In this post, I’ll be walking threw my steps I took to develop and run the Bot Framework locally on my Mac. Now my first decision was which text editor/IDE to use. VS Code would have been a fine choice, but since I’ve been doing a fair amount of Xamarin development lately, I thought I would try to VS of Mac since it supports .Net Core.

As you would expect with creating a project in Visual Studio, it all starts with New Project …

Selected .Net Core 2.0 …

And gave it a name…

Next I had to add some Nuget packages provided by Microsoft. I installed the following packages…


Next I needed to add the AppId and AppPassword which you receive from Microsoft and is how your bot is registered. I’ve created a post that shows this process in Azure. Once you have the AppId and AppPassword, open the appsettings.json, which should have been generate when creating the project, and app the following settings…

Next, open the startup.cs file and within the ConfigureServices method remove services.AddMvc(); and add the following code…

services.AddSingleton(_ => Configuration);
var credentialProvider = new StaticCredentialProvider(

options =>
            options.DefaultAuthenticateScheme = JwtBearerDefaults.AuthenticationScheme;
            options.DefaultChallengeScheme = JwtBearerDefaults.AuthenticationScheme;
services.AddSingleton(typeof(ICredentialProvider), credentialProvider);
services.AddMvc(options =>

And within the Configure method in the same file, add the following two lines…


Should look something like this…

Now that we have the startup code set, we now need to add a WebApi Controller. Within the controller folder I removed the one that’s generated with the project and added my own which I called MassagesController. I then added the following code..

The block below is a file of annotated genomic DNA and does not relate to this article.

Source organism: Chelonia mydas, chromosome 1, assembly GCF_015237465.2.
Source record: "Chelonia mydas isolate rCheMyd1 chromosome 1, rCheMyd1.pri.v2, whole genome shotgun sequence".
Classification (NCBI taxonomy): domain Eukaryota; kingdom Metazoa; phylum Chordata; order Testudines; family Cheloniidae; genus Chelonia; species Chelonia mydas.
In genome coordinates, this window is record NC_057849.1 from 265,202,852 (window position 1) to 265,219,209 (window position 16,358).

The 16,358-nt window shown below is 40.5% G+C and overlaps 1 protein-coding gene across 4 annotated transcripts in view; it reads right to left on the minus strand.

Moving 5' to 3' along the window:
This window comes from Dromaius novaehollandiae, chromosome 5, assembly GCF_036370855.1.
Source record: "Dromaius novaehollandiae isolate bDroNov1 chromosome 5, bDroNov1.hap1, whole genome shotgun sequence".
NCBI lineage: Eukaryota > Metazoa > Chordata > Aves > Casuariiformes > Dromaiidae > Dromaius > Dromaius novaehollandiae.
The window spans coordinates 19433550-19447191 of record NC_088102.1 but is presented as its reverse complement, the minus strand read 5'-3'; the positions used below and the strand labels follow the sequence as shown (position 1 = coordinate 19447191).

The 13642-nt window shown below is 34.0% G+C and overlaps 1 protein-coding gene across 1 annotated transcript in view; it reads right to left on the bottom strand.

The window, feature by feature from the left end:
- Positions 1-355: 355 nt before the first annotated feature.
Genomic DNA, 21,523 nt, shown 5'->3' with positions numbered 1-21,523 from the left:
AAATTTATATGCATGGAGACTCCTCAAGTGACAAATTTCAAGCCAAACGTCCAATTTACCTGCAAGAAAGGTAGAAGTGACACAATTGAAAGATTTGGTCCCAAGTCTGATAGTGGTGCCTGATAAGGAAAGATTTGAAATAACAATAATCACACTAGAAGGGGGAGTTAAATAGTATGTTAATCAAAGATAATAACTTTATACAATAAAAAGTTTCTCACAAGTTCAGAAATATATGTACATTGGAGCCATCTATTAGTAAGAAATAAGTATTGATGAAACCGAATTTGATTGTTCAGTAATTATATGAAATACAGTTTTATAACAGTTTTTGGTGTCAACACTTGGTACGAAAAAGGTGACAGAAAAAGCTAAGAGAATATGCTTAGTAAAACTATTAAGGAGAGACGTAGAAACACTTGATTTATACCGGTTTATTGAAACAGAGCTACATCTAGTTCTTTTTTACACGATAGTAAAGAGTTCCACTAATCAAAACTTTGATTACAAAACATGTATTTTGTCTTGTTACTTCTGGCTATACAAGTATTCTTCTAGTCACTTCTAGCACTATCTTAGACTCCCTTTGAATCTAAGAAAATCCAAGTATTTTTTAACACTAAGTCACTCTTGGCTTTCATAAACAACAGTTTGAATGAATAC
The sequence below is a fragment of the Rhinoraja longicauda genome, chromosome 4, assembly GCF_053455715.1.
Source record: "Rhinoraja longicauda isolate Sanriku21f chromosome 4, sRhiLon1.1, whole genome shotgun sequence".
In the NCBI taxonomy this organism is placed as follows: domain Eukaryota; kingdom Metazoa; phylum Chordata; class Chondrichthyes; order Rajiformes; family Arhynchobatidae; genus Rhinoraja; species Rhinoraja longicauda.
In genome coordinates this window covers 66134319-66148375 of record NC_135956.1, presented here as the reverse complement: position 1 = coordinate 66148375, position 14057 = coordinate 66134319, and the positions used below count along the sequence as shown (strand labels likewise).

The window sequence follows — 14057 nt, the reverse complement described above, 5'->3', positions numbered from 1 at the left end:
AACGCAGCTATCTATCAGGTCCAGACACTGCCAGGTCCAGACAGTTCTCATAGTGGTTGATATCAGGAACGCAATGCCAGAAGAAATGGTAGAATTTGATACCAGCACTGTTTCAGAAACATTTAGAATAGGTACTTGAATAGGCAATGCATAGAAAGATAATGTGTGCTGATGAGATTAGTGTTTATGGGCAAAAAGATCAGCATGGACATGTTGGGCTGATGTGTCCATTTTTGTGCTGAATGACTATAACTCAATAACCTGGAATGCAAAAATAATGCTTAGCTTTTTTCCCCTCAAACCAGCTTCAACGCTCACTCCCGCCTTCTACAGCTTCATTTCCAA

using System;
using System.Threading.Tasks;
using Microsoft.AspNetCore.Authorization;
using Microsoft.AspNetCore.Mvc;
using Microsoft.Bot.Connector;
using Microsoft.Extensions.Configuration;

namespace CoreBot.Controllers
    public class MessagesController : Controller
        private IConfiguration _configuration;

        public MessagesController(IConfiguration Configuration)
            _configuration = Configuration;

        [Authorize(Roles = "Bot")]
        public async Task<OkResult> Post([FromBody] Activity activity)
            if (activity.Type == ActivityTypes.Message)
                var appCredentials = new MicrosoftAppCredentials(_configuration);
                var connector = new ConnectorClient(new Uri(activity.ServiceUrl), appCredentials);
                var reply = activity.CreateReply("This is a test");
                await connector.Conversations.ReplyToActivityAsync(reply);
            return Ok();

As you can see above, the controller simply replies back with “This is a test”. Which this controller in place, we can now run the code to see if we can test the bot. Now in order to test the bot, we need to download a utility Microsoft has provided call the Bot Framework Enulator, which can be download from GitHub here. Once that is install, simply run the app by clicking the play button…

As the app runs, look at the Application Output to see the url and port number the bot is being run on. Plug that url in into the Bot Framework Emulator, along with the App ID and App Password…

Now let take this on a test run. Once running, type in anything and lets see if our bot responses…

Success!!! But wait, what about debugging? We’ll we are using Visual Studio, so let put a break point in the MessagesController.cs within the Post method and see if you can debug this puppy…

Apparently debugging is not a problem and we can easily see all of the activity properties as we would expect.

So in conclusion, not only can I build and run the bot framwork on a mac, but using Visual Studio for Mac, I also have a rich debugging experience. What more can you ask for? Well… how about running this in a Docker container? I’ll save that for my next post. Cheers!

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